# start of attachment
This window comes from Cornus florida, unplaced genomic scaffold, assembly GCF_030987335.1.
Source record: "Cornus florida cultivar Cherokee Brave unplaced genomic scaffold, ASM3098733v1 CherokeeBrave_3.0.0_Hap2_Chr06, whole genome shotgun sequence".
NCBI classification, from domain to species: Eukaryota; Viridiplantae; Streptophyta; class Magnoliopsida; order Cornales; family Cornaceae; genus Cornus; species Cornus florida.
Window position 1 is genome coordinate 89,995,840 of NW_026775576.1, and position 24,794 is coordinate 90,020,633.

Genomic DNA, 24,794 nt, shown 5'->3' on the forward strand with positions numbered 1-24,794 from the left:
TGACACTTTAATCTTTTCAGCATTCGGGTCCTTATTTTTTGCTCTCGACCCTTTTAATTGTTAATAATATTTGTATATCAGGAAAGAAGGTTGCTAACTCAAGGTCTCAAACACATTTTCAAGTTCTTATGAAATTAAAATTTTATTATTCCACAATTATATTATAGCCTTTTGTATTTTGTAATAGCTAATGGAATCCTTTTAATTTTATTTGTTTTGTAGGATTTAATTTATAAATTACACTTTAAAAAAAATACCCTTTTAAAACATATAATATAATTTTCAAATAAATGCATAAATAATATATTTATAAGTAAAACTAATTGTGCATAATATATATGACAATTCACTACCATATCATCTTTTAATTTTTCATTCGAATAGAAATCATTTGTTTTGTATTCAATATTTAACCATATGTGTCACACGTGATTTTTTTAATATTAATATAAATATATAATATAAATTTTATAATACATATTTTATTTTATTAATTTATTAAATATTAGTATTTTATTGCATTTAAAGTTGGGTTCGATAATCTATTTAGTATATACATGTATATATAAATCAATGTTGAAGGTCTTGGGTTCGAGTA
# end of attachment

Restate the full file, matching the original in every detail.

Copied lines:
This window comes from Cornus florida, unplaced genomic scaffold, assembly GCF_030987335.1.
Source record: "Cornus florida cultivar Cherokee Brave unplaced genomic scaffold, ASM3098733v1 CherokeeBrave_3.0.0_Hap2_Chr06, whole genome shotgun sequence".
NCBI classification, from domain to species: Eukaryota; Viridiplantae; Streptophyta; class Magnoliopsida; order Cornales; family Cornaceae; genus Cornus; species Cornus florida.
Window position 1 is genome coordinate 89,995,840 of NW_026775576.1, and position 24,794 is coordinate 90,020,633.

Genomic DNA, 24,794 nt, shown 5'->3' on the forward strand with positions numbered 1-24,794 from the left:
TGACACTTTAATCTTTTCAGCATTCGGGTCCTTATTTTTTGCTCTCGACCCTTTTAATTGTTAATAATATTTGTATATCAGGAAAGAAGGTTGCTAACTCAAGGTCTCAAACACATTTTCAAGTTCTTATGAAATTAAAATTTTATTATTCCACAATTATATTATAGCCTTTTGTATTTTGTAATAGCTAATGGAATCCTTTTAATTTTATTTGTTTTGTAGGATTTAATTTATAAATTACACTTTAAAAAAAATACCCTTTTAAAACATATAATATAATTTTCAAATAAATGCATAAATAATATATTTATAAGTAAAACTAATTGTGCATAATATATATGACAATTCACTACCATATCATCTTTTAATTTTTCATTCGAATAGAAATCATTTGTTTTGTATTCAATATTTAACCATATGTGTCACACGTGATTTTTTTAATATTAATATAAATATATAATATAAATTTTATAATACATATTTTATTTTATTAATTTATTAAATATTAGTATTTTATTGCATTTAAAGTTGGGTTCGATAATCTATTTAGTATATACATGTATATATAAATCAATGTTGAAGGTCTTGGGTTCGAGTA